Don't barter with me

I recently held a yard sale, against my will.
As much as I enjoy shopping at them, I loathe having them. Is there anything worse than waking up to a driveway full of people meticulously inspecting your belongings and then asking, “Will you take less for this?”
This happened on a recent Saturday morning.
My response?
“But I’m only asking 50 cents.”
Their response? They threw down the item and gave me a snobby look.
I wanted to yell, “I’m throwing these away as soon as it hits noon!”
Instead, I yelled, “Here just take it. It’s free.”
Have you ever tried giving things away at yard sales? It’s impossible.
“What’s wrong with it?” the lady asked.
“Nothing. I just don’t want it. It still has the tags. Look!” I said thrusting the item under her nose.
She sniffed and inspected the item, which happened to be a perfectly decent purse. She looked inside each section, turned it inside out, and then held it at arm’s length as if it were contaminated.
“Why are you giving it away?” she asked suspiciously.
“It was a gift. OK, if it makes you feel better, then I’ll take 25 cents for it. It’s never been used.”

The lady looked at her husband and nodded her head toward me and said, “Give her a quarter.”

The man griped about the fact that she never has any money, as he pretended to dig around in his pocket. The woman reminded him of some purchases he’d made and exactly how much they cost. The man then reminded her that she had a dozen purses at home.

At which time, in order to stop a potential domestic dispute, I yelled, “Just take it! Really. You can have it. I don’t want it. I was just going to throw it out anyway.”

The woman looked smug, tucked the bag under her arm, gave her husband a nod as if to say get-in-the-car-before-this-sucker-changes-her-mind, and they hightailed it out of there.

“Darn, I should have kept that one,” I said, a case of deep sellers remorse sinking in.

“Don’t feel bad,” my husband said. “We’ve already made $5.”

“We did? How? That was our first customer.”

“Oh, I cleaned out all of your purses that you plan to sell and found $5.”

“It wasn’t all in change, either, Mama,” said my son. “There were some dollar bills in there, too.”

My attitude suddenly brighten. At least my precious purses were going to a good home. Well, sort of, and if we made enough money, I could more than likely justify the purchase of a new one. Hmmmm â ¦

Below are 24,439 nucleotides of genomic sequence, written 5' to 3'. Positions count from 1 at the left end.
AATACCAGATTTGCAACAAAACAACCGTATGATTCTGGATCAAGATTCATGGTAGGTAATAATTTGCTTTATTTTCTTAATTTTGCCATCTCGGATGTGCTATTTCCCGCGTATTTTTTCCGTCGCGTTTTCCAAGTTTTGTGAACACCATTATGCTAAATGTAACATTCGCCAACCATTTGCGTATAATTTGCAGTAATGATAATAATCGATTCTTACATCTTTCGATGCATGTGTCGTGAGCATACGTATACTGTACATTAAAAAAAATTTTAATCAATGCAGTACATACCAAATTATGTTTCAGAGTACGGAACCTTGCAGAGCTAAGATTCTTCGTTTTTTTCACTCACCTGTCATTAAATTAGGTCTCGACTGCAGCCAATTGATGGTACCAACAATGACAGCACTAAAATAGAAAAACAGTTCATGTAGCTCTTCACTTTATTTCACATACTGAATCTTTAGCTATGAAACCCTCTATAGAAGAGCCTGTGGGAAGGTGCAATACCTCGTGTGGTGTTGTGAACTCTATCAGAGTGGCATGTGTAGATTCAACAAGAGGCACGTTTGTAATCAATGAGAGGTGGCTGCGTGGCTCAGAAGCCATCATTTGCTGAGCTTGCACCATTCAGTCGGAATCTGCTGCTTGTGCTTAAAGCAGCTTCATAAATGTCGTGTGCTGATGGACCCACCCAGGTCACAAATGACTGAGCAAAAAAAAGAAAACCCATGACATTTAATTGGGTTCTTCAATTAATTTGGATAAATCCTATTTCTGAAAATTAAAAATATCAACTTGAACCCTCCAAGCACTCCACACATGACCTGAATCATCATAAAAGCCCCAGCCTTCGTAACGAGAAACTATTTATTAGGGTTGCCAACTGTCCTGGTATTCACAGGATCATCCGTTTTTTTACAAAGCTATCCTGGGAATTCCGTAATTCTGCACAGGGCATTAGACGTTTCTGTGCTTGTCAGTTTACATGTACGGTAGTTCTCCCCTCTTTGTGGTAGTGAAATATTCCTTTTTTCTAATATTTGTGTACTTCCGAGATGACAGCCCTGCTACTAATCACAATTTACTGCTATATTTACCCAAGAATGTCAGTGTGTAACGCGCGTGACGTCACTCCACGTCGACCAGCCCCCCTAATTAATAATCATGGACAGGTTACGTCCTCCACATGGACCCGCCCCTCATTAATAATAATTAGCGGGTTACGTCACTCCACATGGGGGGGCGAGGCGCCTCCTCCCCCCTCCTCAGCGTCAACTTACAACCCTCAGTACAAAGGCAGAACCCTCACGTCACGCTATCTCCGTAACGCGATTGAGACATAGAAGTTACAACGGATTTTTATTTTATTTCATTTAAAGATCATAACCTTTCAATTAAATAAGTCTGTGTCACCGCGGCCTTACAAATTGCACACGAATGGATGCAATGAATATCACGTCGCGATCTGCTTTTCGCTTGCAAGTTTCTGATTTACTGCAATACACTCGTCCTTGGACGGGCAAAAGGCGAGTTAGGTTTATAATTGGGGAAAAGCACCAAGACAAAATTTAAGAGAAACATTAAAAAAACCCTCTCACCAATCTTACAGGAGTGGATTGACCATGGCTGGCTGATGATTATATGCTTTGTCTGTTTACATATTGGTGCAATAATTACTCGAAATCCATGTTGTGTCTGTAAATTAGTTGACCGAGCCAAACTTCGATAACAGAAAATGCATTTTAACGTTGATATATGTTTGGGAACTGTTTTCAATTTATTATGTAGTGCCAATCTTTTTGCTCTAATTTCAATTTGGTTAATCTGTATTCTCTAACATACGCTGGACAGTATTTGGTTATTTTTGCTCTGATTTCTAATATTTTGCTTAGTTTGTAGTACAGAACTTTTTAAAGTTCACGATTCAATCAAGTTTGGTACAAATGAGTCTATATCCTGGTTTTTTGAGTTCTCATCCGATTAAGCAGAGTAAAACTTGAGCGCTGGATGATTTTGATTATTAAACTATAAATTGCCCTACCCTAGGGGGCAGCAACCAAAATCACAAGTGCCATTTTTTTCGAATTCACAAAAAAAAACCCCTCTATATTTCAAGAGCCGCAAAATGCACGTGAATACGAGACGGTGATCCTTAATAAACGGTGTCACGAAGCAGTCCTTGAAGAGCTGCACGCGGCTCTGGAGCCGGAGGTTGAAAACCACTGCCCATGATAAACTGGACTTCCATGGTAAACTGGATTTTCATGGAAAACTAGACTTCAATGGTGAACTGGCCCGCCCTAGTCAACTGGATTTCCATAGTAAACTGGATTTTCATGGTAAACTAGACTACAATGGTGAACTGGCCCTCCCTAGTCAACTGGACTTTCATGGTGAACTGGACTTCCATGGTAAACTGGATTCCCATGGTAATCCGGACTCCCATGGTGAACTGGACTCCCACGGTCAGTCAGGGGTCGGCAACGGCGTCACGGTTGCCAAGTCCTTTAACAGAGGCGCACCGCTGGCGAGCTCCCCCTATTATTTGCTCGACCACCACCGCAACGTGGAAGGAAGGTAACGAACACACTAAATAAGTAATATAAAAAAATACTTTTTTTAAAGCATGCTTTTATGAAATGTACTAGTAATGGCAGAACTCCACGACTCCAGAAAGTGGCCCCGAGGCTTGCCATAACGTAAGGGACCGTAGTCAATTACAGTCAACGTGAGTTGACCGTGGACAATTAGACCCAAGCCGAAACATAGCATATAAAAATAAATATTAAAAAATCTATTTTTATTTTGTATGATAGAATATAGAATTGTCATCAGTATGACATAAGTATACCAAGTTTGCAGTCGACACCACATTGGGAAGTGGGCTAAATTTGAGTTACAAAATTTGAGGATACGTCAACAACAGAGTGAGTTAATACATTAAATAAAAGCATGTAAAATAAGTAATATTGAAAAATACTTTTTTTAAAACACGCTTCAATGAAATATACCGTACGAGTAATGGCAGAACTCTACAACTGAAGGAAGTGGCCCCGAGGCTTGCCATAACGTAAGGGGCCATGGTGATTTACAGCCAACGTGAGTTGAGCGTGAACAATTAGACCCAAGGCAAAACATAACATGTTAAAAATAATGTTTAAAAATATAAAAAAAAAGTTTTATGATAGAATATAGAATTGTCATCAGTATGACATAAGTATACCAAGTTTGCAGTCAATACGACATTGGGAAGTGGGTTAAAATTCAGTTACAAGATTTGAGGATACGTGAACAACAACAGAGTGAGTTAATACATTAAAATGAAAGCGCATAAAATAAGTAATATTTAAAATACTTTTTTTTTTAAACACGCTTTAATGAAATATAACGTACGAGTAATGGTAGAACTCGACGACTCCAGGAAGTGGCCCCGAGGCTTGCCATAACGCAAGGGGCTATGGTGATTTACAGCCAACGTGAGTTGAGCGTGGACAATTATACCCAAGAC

The next customer pulled up and grabbed a bright yellow bag that I really loved and asked.

“What’s wrong with this one?”

“Nothing,” I said. “It’s just too small for me.”

My family looked at me as if I were crazy. The bag was huge.

“Will you take less for it?”

I couldn’t take anymore.

“Ask him,” I said, pointing to my husband, who had the idea for the sale.

I took the $5 and grabbed my keys.

“I’m going to get breakfast now. I will bring you back some chicken biscuits.”

When I returned, we were $2 richer, and my daughter had found two purses that she liked. She had also gone to the yard sale next door and bought a telescope, and my son had purchased a gun holster for his air soft gun. Being the curious person that I am, I ventured up the hill and, within 5 minutes, returned $90 lighter, with a beautiful wicker furniture set that I can’t imagine anyone getting rid of.

“Noooooo!” my husband shouted, visions of a clutter-free home shattered.

“I tried to see if he’d take less for it,” my son said. “But Mom wouldn’t let me.”

“They’re our neighbors!” I said. “I’m not bartering with them.”

We spent the rest of the sale rocking in our new chairs enjoying the beautiful sunny weather. We didn’t have any more customers, but we watched the kids play. We petted the dog and took it easy. I didn’t have to worry about cleaning the house or running from errand to errand. Instead, we watched some cardinals learn to fly as they left the nest and chatted about the super moon that would be on display that night and marveled at my daughter’s luck in finding a telescope.

And, I decided that perhaps there is some value in yard sales after all.



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